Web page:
What’s the one thing about lighting you often overlook? Is it placement? Power? Type of lamp?
For our purposes today, we’re going to say it’s lighting gels — the rolls of plastic you cut and slip over a light to change its temperature, softness, or overall output.
And knowing which gels do what is crucial to using them properly.
Here’s what Brian said to me in an email recently:
As a New Years resolution I decided to finally get serious with my own blog and was inspired to create my own pocket books geared toward the G&E department similar to your camera pocket book guides. The first set is going to be for Lee and Rosco gels.
Like the digital cinema pocket guides, Brian’s gel variations come in mobile and paper formatted PDFs. What’s on them? A bunch of info (taken from the download page):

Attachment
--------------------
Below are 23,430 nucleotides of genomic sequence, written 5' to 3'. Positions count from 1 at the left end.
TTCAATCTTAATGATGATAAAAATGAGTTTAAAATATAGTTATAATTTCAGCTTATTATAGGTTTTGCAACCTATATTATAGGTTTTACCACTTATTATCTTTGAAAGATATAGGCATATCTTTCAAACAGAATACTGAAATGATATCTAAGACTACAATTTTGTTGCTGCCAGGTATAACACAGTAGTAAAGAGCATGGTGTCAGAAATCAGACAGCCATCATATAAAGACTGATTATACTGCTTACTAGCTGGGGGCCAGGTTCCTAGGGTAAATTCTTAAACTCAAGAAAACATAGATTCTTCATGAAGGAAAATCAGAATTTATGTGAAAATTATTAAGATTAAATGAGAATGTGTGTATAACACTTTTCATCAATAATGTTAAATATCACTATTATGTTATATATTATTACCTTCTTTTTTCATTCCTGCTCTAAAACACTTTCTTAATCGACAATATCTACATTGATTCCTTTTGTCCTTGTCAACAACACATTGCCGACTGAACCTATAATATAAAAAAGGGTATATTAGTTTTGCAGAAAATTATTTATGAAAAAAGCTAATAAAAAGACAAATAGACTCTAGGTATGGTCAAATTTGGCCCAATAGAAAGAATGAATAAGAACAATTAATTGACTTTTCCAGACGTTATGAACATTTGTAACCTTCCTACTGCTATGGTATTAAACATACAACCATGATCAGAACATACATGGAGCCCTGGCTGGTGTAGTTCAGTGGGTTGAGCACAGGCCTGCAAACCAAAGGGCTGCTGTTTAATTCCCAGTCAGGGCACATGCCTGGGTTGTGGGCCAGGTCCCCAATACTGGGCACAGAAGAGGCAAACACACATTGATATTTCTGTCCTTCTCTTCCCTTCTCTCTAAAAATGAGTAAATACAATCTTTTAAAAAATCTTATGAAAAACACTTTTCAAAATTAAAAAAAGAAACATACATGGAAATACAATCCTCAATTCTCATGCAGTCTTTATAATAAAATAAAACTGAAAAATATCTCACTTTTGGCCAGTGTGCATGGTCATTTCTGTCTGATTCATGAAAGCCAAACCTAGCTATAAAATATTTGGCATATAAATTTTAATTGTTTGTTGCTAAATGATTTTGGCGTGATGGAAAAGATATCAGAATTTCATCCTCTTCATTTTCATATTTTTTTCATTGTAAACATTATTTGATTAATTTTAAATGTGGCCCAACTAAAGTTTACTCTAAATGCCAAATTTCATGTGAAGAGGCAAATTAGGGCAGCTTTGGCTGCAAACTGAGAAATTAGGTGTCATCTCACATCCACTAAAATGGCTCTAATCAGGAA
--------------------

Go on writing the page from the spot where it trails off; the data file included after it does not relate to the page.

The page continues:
- Color Temperature Orange, Straw, and Blue gels’ product numbers, MIRED shifts, and common Kelvin temperature changes
- Neutral Density gel product numbers and f-stop changes
- Minus/Plus Green gel product numbers and CC filter values
- List of common diffusion gel and their f-stop reductions
- MIRED equation and Kelvin to MIRED conversion chart
- Separate versions for both LEE and Roscolux products
Lighting gels might not be as sexy as digital cinema cameras, but these guides serve a real and practical purpose. As an electrician, gaffer, or director of photography, these references are convenient and worthwhile. It can’t hurt to put them on your phone or in your toolkit.
Plus, they’re free to download, so what do you have to lose?
If you do download the guides and find them useful, consider donating to Brian and his website, The Dailey Info. I know how time-consuming it can be to create something like this and we, as a community, should encourage and reward those who are willing to provide such awesome resources.
Also, get the Digital Cinema Pocket Guides if you haven’t had the chance yet.